And as her car pulled out of my driveway, I took a breath of relief.
I fooled another person into believing that everything was ok.
In the days following, I went to great lengths to conceal my internal struggle.
If I looked perfect, if my son looked perfect, if my home looked perfect, no one would know.
It was so easy to hide my internal battle behind the cheerful facades that I had created.
And why did I do this?
Because I was scared that I would be labeled as a terrible mother.
Not to be trusted with her child.
For weeks, and even after my diagnosis, I still kept a perfectly pretty barrier between me and my personal hell.
When I finally admitted to friends and family that I was diagnosed with postpartum depression and postpartum anxiety, they all had the same reaction:
“I had no idea. You looked like you had everything under control.”
Postpartum depression and anxiety does not have a face.
People cannot see it.
What they do see is what is portrayed on television, in the newspapers, tabloids, internet, etc.
They see monsters, psychos, nuts, disheveled, with twitches in our eyes and all the other horrible words and images that are associated with mental illness.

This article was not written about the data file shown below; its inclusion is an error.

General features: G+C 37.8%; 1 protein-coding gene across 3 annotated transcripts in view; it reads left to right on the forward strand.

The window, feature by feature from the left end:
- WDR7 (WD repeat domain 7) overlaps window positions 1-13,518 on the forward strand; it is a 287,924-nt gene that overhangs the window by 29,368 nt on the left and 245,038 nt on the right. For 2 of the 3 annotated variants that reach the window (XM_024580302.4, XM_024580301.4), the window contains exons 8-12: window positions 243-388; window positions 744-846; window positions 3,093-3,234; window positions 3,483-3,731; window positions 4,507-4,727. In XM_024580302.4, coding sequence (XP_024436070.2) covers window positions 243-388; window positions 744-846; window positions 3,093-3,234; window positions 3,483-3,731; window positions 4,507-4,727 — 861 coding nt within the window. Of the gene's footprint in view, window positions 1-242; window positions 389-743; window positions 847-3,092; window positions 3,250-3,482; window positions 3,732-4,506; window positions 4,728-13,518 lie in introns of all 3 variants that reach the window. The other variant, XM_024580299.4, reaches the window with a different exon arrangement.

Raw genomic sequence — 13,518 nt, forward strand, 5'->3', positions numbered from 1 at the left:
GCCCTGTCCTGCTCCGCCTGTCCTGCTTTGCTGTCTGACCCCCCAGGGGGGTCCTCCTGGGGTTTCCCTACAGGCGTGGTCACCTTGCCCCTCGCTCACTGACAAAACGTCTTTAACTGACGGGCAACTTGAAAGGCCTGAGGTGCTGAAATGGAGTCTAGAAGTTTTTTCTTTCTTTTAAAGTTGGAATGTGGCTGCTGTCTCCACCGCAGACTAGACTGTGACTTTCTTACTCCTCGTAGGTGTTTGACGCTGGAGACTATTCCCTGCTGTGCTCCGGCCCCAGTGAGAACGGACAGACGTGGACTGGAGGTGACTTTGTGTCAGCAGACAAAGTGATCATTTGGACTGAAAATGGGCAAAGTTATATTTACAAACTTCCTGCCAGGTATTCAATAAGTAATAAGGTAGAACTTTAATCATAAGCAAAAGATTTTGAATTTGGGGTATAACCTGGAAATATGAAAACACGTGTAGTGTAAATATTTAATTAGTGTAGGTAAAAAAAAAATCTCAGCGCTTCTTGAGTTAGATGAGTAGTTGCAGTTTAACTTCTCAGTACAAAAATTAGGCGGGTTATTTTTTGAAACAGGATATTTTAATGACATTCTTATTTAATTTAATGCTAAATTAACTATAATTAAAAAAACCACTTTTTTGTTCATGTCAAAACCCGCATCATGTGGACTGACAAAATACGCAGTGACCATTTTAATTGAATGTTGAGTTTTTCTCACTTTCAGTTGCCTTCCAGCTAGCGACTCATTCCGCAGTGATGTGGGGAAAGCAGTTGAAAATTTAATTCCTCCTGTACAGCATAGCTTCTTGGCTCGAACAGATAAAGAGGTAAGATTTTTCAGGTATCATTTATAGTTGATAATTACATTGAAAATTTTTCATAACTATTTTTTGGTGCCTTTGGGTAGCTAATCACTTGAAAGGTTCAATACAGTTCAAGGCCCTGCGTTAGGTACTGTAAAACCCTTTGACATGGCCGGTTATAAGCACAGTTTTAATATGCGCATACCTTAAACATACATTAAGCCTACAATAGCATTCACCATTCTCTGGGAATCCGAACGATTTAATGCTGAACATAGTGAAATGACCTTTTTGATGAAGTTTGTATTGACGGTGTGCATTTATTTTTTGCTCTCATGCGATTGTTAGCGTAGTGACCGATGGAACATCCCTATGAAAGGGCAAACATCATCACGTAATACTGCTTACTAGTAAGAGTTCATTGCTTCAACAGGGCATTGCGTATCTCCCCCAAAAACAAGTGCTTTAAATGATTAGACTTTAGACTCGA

This sort of exaggerated misinformation breeds stigma like a wild fire. This is why so many men and women suffer in silence when they don’t have to.
Just like I did.
That’s why we have to stand up. We have to use our collective voice to teach others about our illnesses.
They need to understand that the way we experience depression looks completely different from everyone else’s.
This was me at 4 weeks postpartum.
Can you tell that I was crumbling inside?
More importantly, we need to keep talking to Moms. We need to ask those difficult questions like, “Are you ok?”
Even if they get offended, just ask them.
You never know what lies behind a perfect smile.
You could save a life.
Kimberly is a Registered Nurse, Mom and wife to a beautiful 4 year old son. She is a 4 year postpartum depression and postpartum anxiety disorder.

She writes on her personal blog, All Work And No Play Makes Mommy Go Something Something.

21 thoughts on “Guest Post: @momgosomething – “You Never Know What Lies Behind a Perfect Smile”

  1. Janet

    Hi Kim – Nice to see you here! I know your words here will help many women.